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I have looked at similar questions that may answer my question but I am still very unclear on how to go about the following:

I can create programs to run in the Python Shell in Idle and I can also set up windows with widgets in Tkinter, but whatever I create in Tkinter is pointless because I cannot figure out how to take my Python Shell code and "wrap" it in the Tkinter GUI.

I have assumed that it cannot be done, and that entirely new code must be written to assist the language that is specific to Tkinter. I am very confused on how to create a well-rounded program without being left with just a GUI "skeleton" with random buttons, labels, entries, etc. and a Python program that is very unappealing and can only run in the ugly little Shell.

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It is difficult to understand what you have managed to do and what you want to accomplish. Maybe you could provide an example (ideally not all your code but meaningful part) of what you have tried so far. –  FabienAndre Oct 30 '12 at 16:29
    
I don't think he's asking for specific help, but rather a big-picture type of question; essentially "What is a GUI for?". –  DaveTheScientist Nov 2 '12 at 20:08

2 Answers 2

What you create with Tkinter is not pointless. It sounds to me like you're trying to compile a stand-alone program in Python, using the Tkinter library to provide the GUI. Once you have a script working, you can use a program to compile into a standalone program. Look into using py2app on a mac, or py2exe on Windows. Google them and see if that's what you're looking for.

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Thank you very much Dave! I will definitely need py2app for later, but is this going to allow me to, for example, run a python program and not have some outputs appear in a tkinter window and others in a python shell? From what I've researched py2app let's me freeze my program or almost compile it, esp for distribution purposes. –  Joseph Oct 29 '12 at 22:09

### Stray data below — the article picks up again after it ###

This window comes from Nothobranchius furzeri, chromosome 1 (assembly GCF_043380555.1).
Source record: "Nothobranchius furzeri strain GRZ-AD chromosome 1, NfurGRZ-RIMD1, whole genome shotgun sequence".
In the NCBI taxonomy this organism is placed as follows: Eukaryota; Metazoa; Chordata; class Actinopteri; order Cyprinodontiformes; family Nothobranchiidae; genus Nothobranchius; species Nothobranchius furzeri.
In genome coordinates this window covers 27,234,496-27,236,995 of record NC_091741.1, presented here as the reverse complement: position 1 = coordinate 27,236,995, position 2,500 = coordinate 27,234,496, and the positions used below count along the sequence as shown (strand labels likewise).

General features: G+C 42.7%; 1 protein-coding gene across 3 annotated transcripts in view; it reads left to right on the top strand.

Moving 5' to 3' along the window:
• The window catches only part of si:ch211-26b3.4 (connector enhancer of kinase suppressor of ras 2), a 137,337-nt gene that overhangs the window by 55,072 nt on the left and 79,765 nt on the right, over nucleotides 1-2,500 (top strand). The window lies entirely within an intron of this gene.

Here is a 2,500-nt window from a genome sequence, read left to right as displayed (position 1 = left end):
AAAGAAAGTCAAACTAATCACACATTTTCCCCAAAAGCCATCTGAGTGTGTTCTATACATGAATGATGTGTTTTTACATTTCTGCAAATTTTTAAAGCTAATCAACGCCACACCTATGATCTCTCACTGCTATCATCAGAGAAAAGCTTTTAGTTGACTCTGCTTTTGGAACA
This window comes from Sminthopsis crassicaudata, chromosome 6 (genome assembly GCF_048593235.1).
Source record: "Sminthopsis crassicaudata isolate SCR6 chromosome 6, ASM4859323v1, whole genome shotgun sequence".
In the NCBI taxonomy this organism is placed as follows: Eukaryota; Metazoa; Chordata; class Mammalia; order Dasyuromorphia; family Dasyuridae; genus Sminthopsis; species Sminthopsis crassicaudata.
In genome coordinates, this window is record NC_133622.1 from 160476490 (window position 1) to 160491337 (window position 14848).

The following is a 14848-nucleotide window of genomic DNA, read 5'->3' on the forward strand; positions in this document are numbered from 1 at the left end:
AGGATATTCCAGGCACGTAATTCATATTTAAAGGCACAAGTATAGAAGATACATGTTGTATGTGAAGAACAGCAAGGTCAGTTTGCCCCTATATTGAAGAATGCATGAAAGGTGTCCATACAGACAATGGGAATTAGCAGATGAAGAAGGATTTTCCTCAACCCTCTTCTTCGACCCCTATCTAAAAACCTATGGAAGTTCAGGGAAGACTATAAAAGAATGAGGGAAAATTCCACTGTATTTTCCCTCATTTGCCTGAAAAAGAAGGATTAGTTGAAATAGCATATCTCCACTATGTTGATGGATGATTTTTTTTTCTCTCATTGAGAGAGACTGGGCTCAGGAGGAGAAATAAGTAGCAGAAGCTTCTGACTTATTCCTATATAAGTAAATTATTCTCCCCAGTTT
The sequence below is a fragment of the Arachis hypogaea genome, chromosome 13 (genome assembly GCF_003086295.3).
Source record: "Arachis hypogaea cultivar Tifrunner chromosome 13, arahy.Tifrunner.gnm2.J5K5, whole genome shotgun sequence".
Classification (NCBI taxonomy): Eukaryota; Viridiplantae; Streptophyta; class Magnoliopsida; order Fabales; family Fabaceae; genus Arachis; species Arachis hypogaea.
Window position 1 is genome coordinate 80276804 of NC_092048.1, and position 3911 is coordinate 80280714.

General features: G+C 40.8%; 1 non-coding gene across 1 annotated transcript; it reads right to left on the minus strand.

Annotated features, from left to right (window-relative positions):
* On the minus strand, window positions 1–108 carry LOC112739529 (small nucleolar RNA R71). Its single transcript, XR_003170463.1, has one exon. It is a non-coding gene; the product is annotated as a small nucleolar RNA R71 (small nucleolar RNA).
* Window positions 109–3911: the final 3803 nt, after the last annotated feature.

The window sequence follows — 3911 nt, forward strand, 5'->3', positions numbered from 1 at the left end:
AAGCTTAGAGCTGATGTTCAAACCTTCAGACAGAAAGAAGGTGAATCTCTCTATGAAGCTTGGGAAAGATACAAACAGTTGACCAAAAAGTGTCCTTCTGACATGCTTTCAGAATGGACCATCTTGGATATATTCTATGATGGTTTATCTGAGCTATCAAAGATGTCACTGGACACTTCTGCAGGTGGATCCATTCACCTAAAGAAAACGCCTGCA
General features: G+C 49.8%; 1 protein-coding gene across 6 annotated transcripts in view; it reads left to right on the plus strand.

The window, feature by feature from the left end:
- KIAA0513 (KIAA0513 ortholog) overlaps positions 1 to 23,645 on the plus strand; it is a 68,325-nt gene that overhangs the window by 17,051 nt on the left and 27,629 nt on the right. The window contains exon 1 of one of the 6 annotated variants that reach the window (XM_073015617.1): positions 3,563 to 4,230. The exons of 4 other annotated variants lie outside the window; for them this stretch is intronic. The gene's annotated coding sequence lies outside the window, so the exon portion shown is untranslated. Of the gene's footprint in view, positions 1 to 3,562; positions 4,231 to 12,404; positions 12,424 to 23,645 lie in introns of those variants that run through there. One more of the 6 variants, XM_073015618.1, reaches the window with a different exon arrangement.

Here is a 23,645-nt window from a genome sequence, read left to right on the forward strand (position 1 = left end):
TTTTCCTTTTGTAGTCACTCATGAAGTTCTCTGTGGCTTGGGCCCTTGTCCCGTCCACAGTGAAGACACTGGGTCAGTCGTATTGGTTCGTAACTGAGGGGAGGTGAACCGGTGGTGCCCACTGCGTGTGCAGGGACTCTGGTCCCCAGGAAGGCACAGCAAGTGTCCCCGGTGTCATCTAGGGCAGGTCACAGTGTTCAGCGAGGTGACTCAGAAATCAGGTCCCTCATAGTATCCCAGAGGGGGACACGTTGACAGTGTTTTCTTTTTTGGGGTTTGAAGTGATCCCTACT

-1 off topic, the poster problem is not packaging/distribution related –  FabienAndre Oct 31 '12 at 9:20
    
If I understand correctly, your saying that purpose of the GUI is what the style of code depends on. –  Joseph Nov 1 '12 at 18:48
    
I think the question is packaging related. If you compile your program Joseph, a user will run it by double-clicking the icon. When that happens, the Tkinter window you've coded will open, and that's it. There will be no terminal shell, no other windows opened (unless of course you tell the program to). That means things like print statements will not be seen by the user (these will go to error loggers, like Console on mac). The user will only see what happens in your Tkinter window. That is the purpose of a GUI, to allow the user to interact with your program graphically. –  DaveTheScientist Nov 2 '12 at 20:07
    
If the purpose of a GUI is so that a user doesn't use the command line (the python shell, as you call it). If your program is still a script (so you start it in the command line with python script.py), and you have GUI code, then yes both the GUI and the command line will be visible. If you compile your script, then a user doesn't start it from the command line, and only the GUI window is visible. I hope this helps with your understanding. –  DaveTheScientist Nov 2 '12 at 20:11

Porting an application from command line to GUI might require some rework (depending on degree of interactivity you want to achieve).

Basically, in a GUI application, you build a few widgets (buttons...) at startup, and then perfom all your actions "on reaction" of user input. You typically do this by binding callbacks onto your widgets (button, input field), and then enter a mainloop (or eventloop). You might read this chapter about events and binding.

If your application is mainly computing oriented, providing a gui with a "launch" button, and an output field is straightforward. If you perform some command line input, you can switch to widget input at low cost. More interactive apps will require to be architectured toward interaction capabilities.

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